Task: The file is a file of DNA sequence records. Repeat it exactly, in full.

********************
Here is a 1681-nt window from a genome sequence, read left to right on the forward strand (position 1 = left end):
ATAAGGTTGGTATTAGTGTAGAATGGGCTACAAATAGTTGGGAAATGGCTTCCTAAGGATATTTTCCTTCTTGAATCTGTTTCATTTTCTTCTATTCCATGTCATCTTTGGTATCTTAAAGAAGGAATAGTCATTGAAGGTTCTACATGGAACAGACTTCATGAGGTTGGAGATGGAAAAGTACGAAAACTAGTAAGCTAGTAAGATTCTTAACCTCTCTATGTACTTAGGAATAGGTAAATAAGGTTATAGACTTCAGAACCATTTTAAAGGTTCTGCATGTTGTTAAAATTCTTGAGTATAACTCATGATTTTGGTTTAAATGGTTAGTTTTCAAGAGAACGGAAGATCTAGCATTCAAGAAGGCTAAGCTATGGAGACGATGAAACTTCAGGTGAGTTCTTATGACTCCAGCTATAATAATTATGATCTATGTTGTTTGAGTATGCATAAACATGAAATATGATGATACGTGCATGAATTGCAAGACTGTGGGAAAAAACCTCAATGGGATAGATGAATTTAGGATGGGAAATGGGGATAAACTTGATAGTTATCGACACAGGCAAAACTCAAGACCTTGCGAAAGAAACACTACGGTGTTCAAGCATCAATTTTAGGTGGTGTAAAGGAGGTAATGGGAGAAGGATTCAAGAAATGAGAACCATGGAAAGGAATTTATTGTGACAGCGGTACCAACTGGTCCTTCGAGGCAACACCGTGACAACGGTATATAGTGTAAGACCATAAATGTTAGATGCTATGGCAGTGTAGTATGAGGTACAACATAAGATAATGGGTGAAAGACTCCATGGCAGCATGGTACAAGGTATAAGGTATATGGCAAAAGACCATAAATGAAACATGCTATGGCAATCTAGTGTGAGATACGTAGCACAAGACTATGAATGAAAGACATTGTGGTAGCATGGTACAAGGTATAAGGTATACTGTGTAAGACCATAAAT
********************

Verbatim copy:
Here is a 1681-nt window from a genome sequence, read left to right on the forward strand (position 1 = left end):
ATAAGGTTGGTATTAGTGTAGAATGGGCTACAAATAGTTGGGAAATGGCTTCCTAAGGATATTTTCCTTCTTGAATCTGTTTCATTTTCTTCTATTCCATGTCATCTTTGGTATCTTAAAGAAGGAATAGTCATTGAAGGTTCTACATGGAACAGACTTCATGAGGTTGGAGATGGAAAAGTACGAAAACTAGTAAGCTAGTAAGATTCTTAACCTCTCTATGTACTTAGGAATAGGTAAATAAGGTTATAGACTTCAGAACCATTTTAAAGGTTCTGCATGTTGTTAAAATTCTTGAGTATAACTCATGATTTTGGTTTAAATGGTTAGTTTTCAAGAGAACGGAAGATCTAGCATTCAAGAAGGCTAAGCTATGGAGACGATGAAACTTCAGGTGAGTTCTTATGACTCCAGCTATAATAATTATGATCTATGTTGTTTGAGTATGCATAAACATGAAATATGATGATACGTGCATGAATTGCAAGACTGTGGGAAAAAACCTCAATGGGATAGATGAATTTAGGATGGGAAATGGGGATAAACTTGATAGTTATCGACACAGGCAAAACTCAAGACCTTGCGAAAGAAACACTACGGTGTTCAAGCATCAATTTTAGGTGGTGTAAAGGAGGTAATGGGAGAAGGATTCAAGAAATGAGAACCATGGAAAGGAATTTATTGTGACAGCGGTACCAACTGGTCCTTCGAGGCAACACCGTGACAACGGTATATAGTGTAAGACCATAAATGTTAGATGCTATGGCAGTGTAGTATGAGGTACAACATAAGATAATGGGTGAAAGACTCCATGGCAGCATGGTACAAGGTATAAGGTATATGGCAAAAGACCATAAATGAAACATGCTATGGCAATCTAGTGTGAGATACGTAGCACAAGACTATGAATGAAAGACATTGTGGTAGCATGGTACAAGGTATAAGGTATACTGTGTAAGACCATAAAT